I urged her to start going outside again, feeding her squirrels and bluejays, walking around her property. She was so depressed, she refused to do it. But when I took her to a new doctor and he told her to start walking two miles outside every day, she obeyed him. Within a day or two the depression lifted like a miracle and she was back to her old resilient self.
One of the best ways we can get out of a hurtful rut is to get out and get busy walking, working, helping others. Many organizations are looking for volunteers. And if we are housebound, we can still serve others and the Lord by praying, phoning lonesome people, and sending encouraging letters and cards. I know one crippled lady who went in to her church each day to help the secretary with various small tasks, such as folding church bulletins.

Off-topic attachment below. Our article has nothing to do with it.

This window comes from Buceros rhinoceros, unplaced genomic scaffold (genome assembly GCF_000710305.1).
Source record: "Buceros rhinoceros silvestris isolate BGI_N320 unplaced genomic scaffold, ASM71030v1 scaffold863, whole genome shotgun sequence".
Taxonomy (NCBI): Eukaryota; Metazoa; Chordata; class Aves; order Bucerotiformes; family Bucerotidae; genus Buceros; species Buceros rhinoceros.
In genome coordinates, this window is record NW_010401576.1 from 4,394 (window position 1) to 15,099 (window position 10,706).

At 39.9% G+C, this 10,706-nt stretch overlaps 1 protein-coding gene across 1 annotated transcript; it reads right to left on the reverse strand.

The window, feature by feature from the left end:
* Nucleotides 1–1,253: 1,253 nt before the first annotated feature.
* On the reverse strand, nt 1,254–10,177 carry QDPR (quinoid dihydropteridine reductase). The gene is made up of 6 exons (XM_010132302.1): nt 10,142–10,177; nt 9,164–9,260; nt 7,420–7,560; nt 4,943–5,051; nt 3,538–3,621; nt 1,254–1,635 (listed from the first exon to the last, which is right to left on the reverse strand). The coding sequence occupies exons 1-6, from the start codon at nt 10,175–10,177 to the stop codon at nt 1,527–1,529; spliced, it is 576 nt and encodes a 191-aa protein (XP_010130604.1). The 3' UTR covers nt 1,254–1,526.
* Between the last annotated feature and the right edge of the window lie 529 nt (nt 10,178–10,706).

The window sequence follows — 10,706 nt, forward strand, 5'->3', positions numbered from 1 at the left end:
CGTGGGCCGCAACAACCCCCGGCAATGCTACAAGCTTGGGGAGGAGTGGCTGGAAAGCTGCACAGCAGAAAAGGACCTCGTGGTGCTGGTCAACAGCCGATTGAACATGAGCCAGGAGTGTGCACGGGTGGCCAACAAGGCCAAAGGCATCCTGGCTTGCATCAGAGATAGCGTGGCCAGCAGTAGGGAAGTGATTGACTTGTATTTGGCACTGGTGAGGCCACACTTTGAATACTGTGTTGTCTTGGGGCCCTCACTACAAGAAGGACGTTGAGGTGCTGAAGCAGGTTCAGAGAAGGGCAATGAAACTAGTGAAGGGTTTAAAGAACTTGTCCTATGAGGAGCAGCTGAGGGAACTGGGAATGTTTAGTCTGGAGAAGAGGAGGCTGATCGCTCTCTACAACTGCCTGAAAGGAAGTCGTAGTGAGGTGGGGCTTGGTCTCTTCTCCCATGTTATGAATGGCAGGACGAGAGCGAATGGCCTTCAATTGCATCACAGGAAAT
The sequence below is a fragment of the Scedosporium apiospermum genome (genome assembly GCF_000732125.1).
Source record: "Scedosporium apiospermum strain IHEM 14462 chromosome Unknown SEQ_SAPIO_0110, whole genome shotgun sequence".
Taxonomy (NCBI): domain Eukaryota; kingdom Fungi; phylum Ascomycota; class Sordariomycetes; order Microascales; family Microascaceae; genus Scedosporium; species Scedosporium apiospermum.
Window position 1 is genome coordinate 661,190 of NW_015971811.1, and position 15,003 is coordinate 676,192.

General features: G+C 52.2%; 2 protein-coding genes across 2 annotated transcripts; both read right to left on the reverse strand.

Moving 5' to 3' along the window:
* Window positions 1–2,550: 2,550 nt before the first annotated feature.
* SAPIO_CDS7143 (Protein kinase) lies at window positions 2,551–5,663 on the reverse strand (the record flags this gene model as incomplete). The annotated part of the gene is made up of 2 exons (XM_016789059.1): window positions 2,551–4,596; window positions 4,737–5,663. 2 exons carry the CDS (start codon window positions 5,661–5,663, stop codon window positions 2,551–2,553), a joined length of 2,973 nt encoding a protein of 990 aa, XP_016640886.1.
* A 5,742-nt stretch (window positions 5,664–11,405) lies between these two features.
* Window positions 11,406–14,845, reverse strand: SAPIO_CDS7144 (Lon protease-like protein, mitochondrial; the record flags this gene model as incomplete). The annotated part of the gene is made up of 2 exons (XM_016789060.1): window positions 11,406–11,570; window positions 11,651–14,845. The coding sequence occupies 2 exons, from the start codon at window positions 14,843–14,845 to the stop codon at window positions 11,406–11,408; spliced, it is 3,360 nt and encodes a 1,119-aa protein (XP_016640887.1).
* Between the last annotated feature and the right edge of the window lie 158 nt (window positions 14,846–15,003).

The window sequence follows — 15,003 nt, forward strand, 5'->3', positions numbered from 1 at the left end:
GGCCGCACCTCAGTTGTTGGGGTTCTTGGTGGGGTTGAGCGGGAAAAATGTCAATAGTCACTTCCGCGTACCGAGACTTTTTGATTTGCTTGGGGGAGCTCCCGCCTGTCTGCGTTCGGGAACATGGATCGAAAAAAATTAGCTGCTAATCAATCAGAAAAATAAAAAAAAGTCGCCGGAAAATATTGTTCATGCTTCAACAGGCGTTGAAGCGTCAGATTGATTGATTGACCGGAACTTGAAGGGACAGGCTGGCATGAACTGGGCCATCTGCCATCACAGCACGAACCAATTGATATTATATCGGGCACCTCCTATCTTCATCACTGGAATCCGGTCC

Though our past and present may have been clouded by unpleasant things, we who are Christians can look forward to our futures with hope and joy! We can leave Romans 7 behind, as Paul did, with its pessimistic self-centeredness and defeat. At the end of that chapter Paul exclaimed, “What a wretched man I am! Who will rescue me from this body of death? Thanks be to God–through Jesus Christ our Lord!” (Romans 7:24-25).
Paul moved then into Romans 8, his victory chapter, where he is seen living in the Spirit, instead of the flesh. There he exclaimed, “In all these things we are more than conquerors through him who loved us” (vs. 37).
Ridding ourselves of the dead wood in our lives, dying to self and committing ourselves to the Lord, we step into the new life of love, peace, and joy that Christ promised us. Now we live for Him and others. We can press toward the mark for the high calling of God in Christ Jesus, as Paul said.
When we do that, we no longer have to think of ourselves and our own self-interests. We no longer have to worry about what anyone else but Christ thinks of us. We can live in His love and shine for Him. Automatically we will lay up treasures in heaven. Enjoying them and His presence for eternity will truly be a future that we can joyfully anticipate!